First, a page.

Boy, was it hot and humid today! I felt sure we would expire in the heat. The day started well but didn’t finish as we had expected!
For our first full day in Charleston we decided to visit Boone Hall Plantation and Gardens. It is one of America’s oldest working, living plantations and has been continually growing crops for over 320 years.
More history coming up!
The earliest known reference to the site is of 1681. It originated from a land grant given to Major John Boone. The land grant of 470 acres was given by Theophilus Patey as a wedding present to his daughter, Elizabeth, and Boone. The original wooden house was constructed in 1790. The house was a two-story, wooden house with a one-story front porch.
The house that stands now was built in 1936 by Thomas Stone, a Canadian who purchased the land in the early 20th century. He wanted a “grander style” home than what was there, so he built the Colonial Revival-style house.
On the grounds today, besides the house, sit nine of the original slave cabins which date back to 1790-1810, a smoke house dating back to 1750, the Cotton Gin house 1853 and the grand Avenue of Oaks that was created in 1743 by Major Boone’s son, Captain Thomas Boone. He planted two evenly spaced rows of trees and it has taken 200 years for the trees to meet overhead to form the present-day scenic corridor. He was a man with great vision as he knew that he would not be alive to see his work come to fruition. In fact he died just three years after planting the trees. The live oak trees run 3/4 of a mile long from the entrance to the front house gates. Boone Hall Plantation today spans 738 acres. The oldest oak on the plantation is 600 years old.
There have been many owners over the years including English, German, Georgian, Canadians and Americans. Mr Harris M. McRae and his wife, Nancy Thomas purchased the property in 1955 and opened the plantation to the public in 1957 and have made great efforts to preserve the original structures and gardens.
There are various tours and presentations on the plantation but one of the favourites of visitors is the one called ‘Exploring the Gullah Culture’ a unique culture adapted by African slaves.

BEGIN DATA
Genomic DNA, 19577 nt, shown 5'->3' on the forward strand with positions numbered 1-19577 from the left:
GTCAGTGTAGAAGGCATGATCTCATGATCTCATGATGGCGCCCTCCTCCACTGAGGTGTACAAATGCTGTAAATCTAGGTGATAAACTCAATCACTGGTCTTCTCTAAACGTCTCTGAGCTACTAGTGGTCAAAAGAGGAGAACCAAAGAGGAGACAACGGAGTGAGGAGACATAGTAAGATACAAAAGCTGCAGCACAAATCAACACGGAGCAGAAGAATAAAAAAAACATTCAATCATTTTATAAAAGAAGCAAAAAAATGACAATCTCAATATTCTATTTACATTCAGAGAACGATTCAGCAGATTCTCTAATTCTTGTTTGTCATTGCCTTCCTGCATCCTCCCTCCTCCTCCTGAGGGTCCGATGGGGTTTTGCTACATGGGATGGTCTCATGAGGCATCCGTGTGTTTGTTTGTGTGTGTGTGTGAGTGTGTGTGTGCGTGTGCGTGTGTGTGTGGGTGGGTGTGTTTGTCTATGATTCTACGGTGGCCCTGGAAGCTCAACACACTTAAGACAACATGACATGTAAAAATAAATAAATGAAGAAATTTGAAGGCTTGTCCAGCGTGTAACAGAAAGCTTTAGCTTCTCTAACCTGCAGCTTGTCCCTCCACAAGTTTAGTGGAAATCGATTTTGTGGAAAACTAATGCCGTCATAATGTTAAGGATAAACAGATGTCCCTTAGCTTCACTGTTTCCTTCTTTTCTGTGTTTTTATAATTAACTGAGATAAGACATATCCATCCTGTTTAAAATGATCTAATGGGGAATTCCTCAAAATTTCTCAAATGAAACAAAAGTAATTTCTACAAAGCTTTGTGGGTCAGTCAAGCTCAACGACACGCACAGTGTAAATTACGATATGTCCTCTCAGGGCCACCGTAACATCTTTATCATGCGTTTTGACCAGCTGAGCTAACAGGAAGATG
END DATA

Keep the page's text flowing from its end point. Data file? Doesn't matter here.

“Gullah” is a term that was originally used to designate the variety of English spoken by Gullah and Geechee people, but over time it has been used by its speakers to formally refer to their language and distinctive ethnic identity as a people.
Boone Hall has appeared in a number of films and TV programmes, notably the film, The Notebook, TV series North and South and Alex Hayley’s Queen. Also, the avenue of oaks at Boone Hall were used for the oak trees at Twelve Oaks, the Wilkes family in Gone With The Wind.
Boone Hall holds on average three weddings a week and they were preparing for one today. Also, another newly married couple came to have their wedding pictures taken there too.
We left Boone Hall in beautiful sunshine, but just ten minutes down the road drove into another storm the same as yesterday’s. Jet black sky, torrential rain, thunder and lightening. To make things worse, we suddenly had a notification in the car that there was a fault with the engine and service was needed now!!!! Charming, here we go again!!
Luckily there was an Avis facility close by so we drove there to discover it was a Sears Auto and not an actual Avis Rental office. They said the car would have to be changed over. The only problem was they had two cars of similar type but they were of a lower spec to the one we were driving so we turned both of those down. Eventually, they offered us the only other vehicle available which was a Nissan Infinity of a very high spec. I don’t think the guy was particularly happy giving us that one but he agreed to. Fingers crossed we don’t have any further problems or Avis will be receiving a very strong letter from us.
So, a very stressful ending to a lovely day. Tomorrow we meet up with Denise and Desiree and we are told it’s going to be even hotter than today!! Where’s that cool towel to mop my fevered brow!!??